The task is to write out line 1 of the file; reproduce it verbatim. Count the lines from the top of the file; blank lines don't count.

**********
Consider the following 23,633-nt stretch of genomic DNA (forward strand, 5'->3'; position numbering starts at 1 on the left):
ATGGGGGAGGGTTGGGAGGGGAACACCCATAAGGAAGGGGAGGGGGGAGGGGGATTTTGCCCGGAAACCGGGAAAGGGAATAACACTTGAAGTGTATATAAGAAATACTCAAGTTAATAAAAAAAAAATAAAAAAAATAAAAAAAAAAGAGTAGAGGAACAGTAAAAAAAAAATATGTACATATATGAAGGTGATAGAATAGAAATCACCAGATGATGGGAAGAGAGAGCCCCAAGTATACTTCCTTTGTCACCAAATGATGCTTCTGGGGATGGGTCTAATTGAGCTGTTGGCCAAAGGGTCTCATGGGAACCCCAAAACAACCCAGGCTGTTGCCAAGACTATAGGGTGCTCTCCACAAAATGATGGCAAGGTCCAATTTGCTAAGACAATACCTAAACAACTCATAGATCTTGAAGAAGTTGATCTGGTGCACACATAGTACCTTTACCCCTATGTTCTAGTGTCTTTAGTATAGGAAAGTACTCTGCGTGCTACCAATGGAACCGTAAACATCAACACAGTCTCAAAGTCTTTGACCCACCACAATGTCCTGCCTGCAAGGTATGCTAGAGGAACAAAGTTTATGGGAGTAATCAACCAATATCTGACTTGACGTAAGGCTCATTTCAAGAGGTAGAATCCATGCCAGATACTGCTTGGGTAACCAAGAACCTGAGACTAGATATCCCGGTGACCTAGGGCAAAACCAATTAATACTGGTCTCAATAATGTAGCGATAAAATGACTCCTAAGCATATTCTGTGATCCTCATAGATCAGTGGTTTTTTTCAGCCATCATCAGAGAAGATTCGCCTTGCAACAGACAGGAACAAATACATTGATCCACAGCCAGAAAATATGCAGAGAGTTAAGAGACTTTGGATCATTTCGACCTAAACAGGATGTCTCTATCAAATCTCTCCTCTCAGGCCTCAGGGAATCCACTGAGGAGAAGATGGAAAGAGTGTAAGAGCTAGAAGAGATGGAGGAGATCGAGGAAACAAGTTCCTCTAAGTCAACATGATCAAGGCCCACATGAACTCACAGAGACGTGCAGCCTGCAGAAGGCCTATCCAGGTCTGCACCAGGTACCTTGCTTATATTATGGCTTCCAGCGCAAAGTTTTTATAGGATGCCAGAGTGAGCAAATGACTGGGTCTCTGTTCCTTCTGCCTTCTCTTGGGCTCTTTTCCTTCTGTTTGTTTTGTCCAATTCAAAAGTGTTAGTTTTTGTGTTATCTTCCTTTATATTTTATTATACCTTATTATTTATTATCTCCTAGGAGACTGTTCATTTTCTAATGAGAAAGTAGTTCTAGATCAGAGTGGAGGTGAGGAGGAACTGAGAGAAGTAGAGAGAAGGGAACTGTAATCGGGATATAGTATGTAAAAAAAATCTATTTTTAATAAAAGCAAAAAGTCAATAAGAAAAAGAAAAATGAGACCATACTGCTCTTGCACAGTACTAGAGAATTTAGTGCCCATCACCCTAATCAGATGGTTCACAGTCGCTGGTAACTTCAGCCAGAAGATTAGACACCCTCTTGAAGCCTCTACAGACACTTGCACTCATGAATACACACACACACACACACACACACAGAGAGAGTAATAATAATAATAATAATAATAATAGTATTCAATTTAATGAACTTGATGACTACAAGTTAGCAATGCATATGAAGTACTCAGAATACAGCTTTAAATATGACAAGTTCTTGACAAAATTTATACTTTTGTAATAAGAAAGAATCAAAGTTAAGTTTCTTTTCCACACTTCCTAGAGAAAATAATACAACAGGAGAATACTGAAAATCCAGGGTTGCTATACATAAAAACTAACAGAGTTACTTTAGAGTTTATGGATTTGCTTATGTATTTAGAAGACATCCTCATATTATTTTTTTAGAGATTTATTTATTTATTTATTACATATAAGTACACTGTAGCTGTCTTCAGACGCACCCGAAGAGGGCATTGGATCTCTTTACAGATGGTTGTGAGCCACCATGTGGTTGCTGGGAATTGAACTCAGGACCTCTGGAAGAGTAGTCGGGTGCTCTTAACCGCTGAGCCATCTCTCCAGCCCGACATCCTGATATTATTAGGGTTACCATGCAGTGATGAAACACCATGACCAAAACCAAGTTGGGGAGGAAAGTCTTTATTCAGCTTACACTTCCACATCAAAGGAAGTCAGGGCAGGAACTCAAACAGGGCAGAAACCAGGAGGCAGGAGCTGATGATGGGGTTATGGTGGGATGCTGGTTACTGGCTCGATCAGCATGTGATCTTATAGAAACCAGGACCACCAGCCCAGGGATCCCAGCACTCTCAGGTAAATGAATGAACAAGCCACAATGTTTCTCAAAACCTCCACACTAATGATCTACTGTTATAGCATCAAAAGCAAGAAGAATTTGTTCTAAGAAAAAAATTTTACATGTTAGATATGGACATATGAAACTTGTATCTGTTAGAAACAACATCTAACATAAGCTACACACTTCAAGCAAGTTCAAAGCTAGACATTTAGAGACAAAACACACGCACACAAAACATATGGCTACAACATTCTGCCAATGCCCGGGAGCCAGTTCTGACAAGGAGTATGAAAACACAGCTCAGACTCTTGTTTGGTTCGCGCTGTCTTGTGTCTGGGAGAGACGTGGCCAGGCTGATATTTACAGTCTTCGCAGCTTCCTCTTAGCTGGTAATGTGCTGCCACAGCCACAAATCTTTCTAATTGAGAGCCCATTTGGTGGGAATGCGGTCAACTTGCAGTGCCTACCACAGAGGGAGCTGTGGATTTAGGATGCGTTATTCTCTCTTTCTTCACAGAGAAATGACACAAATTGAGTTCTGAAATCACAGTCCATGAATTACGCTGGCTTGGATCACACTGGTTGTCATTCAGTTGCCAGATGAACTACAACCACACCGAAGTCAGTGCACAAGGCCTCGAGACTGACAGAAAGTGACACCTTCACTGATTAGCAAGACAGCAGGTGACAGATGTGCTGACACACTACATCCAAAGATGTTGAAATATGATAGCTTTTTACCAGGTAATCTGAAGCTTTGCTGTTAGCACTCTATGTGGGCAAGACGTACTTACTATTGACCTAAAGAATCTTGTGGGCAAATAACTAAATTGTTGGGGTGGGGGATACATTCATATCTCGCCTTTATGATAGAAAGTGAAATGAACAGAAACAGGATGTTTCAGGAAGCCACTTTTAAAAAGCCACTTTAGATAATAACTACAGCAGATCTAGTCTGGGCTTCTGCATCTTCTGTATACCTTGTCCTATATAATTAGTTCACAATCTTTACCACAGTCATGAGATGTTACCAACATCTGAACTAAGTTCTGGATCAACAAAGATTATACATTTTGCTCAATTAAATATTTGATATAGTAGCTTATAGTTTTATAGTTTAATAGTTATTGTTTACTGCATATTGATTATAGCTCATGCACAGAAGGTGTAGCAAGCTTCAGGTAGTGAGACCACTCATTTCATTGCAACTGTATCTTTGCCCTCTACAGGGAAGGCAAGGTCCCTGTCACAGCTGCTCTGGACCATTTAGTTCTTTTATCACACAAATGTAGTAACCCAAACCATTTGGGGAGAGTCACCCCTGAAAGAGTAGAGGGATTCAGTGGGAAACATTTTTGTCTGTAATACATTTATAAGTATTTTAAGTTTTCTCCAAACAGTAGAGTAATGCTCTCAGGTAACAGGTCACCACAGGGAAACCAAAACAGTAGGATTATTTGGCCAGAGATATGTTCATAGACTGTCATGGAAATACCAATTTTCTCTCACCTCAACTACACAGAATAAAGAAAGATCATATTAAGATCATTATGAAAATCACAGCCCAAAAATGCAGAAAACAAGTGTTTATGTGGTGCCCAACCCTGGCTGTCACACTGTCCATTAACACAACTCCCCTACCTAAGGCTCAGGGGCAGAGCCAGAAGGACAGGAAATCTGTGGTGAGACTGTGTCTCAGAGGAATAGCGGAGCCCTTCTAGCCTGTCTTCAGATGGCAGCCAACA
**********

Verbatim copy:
Consider the following 23,633-nt stretch of genomic DNA (forward strand, 5'->3'; position numbering starts at 1 on the left):